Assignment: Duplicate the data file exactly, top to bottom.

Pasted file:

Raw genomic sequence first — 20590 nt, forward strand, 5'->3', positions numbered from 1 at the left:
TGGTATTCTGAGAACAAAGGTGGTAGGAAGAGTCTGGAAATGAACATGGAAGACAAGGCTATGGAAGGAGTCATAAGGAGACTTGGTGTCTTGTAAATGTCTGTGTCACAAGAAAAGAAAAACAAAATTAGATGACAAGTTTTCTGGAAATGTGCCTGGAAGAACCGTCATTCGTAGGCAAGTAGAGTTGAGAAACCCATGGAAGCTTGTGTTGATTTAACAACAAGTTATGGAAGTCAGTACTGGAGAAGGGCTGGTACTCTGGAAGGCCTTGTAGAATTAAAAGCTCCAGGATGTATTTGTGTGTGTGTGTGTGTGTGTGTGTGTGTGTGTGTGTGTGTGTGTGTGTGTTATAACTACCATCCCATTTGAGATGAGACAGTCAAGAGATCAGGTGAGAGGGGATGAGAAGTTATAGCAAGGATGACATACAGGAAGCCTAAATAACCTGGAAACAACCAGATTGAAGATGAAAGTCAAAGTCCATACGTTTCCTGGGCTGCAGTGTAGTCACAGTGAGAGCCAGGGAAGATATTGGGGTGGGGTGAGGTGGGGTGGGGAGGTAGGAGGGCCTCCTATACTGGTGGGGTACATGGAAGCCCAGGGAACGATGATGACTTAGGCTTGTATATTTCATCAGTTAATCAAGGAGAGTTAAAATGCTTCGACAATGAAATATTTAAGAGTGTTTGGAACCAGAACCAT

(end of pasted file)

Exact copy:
Raw genomic sequence first — 20590 nt, forward strand, 5'->3', positions numbered from 1 at the left:
TGGTATTCTGAGAACAAAGGTGGTAGGAAGAGTCTGGAAATGAACATGGAAGACAAGGCTATGGAAGGAGTCATAAGGAGACTTGGTGTCTTGTAAATGTCTGTGTCACAAGAAAAGAAAAACAAAATTAGATGACAAGTTTTCTGGAAATGTGCCTGGAAGAACCGTCATTCGTAGGCAAGTAGAGTTGAGAAACCCATGGAAGCTTGTGTTGATTTAACAACAAGTTATGGAAGTCAGTACTGGAGAAGGGCTGGTACTCTGGAAGGCCTTGTAGAATTAAAAGCTCCAGGATGTATTTGTGTGTGTGTGTGTGTGTGTGTGTGTGTGTGTGTGTGTGTGTGTGTGTGTTATAACTACCATCCCATTTGAGATGAGACAGTCAAGAGATCAGGTGAGAGGGGATGAGAAGTTATAGCAAGGATGACATACAGGAAGCCTAAATAACCTGGAAACAACCAGATTGAAGATGAAAGTCAAAGTCCATACGTTTCCTGGGCTGCAGTGTAGTCACAGTGAGAGCCAGGGAAGATATTGGGGTGGGGTGAGGTGGGGTGGGGAGGTAGGAGGGCCTCCTATACTGGTGGGGTACATGGAAGCCCAGGGAACGATGATGACTTAGGCTTGTATATTTCATCAGTTAATCAAGGAGAGTTAAAATGCTTCGACAATGAAATATTTAAGAGTGTTTGGAACCAGAACCAT